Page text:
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For more information on Laurence Rees, see his website here or by clicking on the image below.

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Upcoming PBS Special – WWII Behind Closed Doors

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A PBS publicist contacted me today about an upcoming special special, WWII Behind Closed Doors: Stalin, the Nazis and the West. The six-hour series airs Wednesdays, May 6, 13 and 20, 9:00 – 11:00 p.m., on PBS.

DVDs are on their way so more to come after I view them. Sounds very interesting.

Written by Rene Tyree

April 23, 2009 at 9:50 pm

Acquisition: An Army At Dawn: The War in North Africa, 1942 – 1943 Plus…

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Just a note that I’ve picked up a copy of An Army at Dawn: The War in North Africa, 1942-1943 by Rick Atkinson. This book, the first in his Liberation Trilogy, won the Pulitzer Prize. I was quite impressed by Mr. Atkinson’s book, Crusade: The Untold Story of the Persian Gulf War, which I reviewed here.

anarmyatdawn

Paperback: 768 pages
Publisher: Holt Paperbacks; Revised edition (May 15, 2007)
Language: English
ISBN-10: 0805087249
ISBN-13: 978-0805087246

I also purchased the second book in the trilogy, The Day of Battle: The War in Sicily and Italy, 1943-1944, which many reviewers have indicated surpasses the first.

the-day-of-battle

Paperback: 848 pages
Publisher: Holt Paperbacks; Reprint edition (September 16, 2008)
Language: English
ISBN-10: 080508861X
ISBN-13: 978-0805088618

Even better, I’ve discovered that most of Mr. Atkinson’s books are available in audio format free from my local public library and so they will be on my MP3. Sweet!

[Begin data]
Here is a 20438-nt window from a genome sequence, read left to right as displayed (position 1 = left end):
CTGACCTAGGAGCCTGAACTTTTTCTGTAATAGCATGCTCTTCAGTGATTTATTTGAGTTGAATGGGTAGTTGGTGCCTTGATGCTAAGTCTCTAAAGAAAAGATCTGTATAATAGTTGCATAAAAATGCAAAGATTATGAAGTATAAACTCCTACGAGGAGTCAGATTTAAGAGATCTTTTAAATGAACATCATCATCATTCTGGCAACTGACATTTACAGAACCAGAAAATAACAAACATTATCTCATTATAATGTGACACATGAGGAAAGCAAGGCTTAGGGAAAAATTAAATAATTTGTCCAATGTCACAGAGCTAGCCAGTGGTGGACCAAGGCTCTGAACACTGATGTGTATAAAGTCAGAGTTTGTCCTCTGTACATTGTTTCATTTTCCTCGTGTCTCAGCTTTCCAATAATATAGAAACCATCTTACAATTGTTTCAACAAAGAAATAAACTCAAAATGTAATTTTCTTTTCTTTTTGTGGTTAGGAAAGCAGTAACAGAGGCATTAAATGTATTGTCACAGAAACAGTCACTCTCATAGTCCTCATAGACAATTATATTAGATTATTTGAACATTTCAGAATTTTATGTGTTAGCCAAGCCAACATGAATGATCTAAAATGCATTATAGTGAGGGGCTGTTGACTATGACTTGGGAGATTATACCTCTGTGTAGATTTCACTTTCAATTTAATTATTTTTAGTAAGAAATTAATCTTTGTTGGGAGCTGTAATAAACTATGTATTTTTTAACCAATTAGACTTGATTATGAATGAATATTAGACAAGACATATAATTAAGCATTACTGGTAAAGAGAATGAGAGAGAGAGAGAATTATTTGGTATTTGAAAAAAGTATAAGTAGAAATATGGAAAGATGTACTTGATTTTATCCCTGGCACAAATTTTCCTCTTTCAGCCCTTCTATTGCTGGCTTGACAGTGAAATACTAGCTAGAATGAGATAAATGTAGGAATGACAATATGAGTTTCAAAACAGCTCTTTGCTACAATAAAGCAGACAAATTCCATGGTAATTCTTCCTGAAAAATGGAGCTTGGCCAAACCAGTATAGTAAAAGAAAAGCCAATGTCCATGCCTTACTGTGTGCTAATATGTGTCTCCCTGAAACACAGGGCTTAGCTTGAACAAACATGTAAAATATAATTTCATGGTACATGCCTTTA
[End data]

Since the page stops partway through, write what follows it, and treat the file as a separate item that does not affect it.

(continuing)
For the Common Defense

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Peter Maslowski and Allan R. Millett. For the Common Defense: A Military History of the United States of America. Enlarged edition. Simon & Schuster, 1994. See the book on publisher’s site here.

This monumental survey of American military history has three stated purposes. The first is to analyze the development of military policy. The second is to examine the characteristics and behavior of the United States armed forces in the execution of that policy and the third is to illuminate the impact of military policy on America’s international relations and domestic development. Millett and Maslowski propose that there are six major themes that position military history within the larger context of American history. These include the following and are quoted from the text.

  1. Rational military considerations alone have rarely shaped military policies and programs. The political system and societal values have imposed constraints on defense matters.
  2. American defense policy has traditionally been built upon pluralistic military institutions, most notably a mixed force of professionals and citizen-soldiers.
  3. Despite the popular belief that the United States has generally been unprepared for war, policy makers have done remarkably well in preserving the nation’s security.
  4. The nation’s firm commitment to civilian control of the armed forces requires careful attention to civil-military relations.
  5. The armed forces of the nation have become progressively more nationalized and professionalized.
  6. Beginning in the mid-nineteenth century, but especially during the twentieth century, industrialization has shaped the way the nation has fought.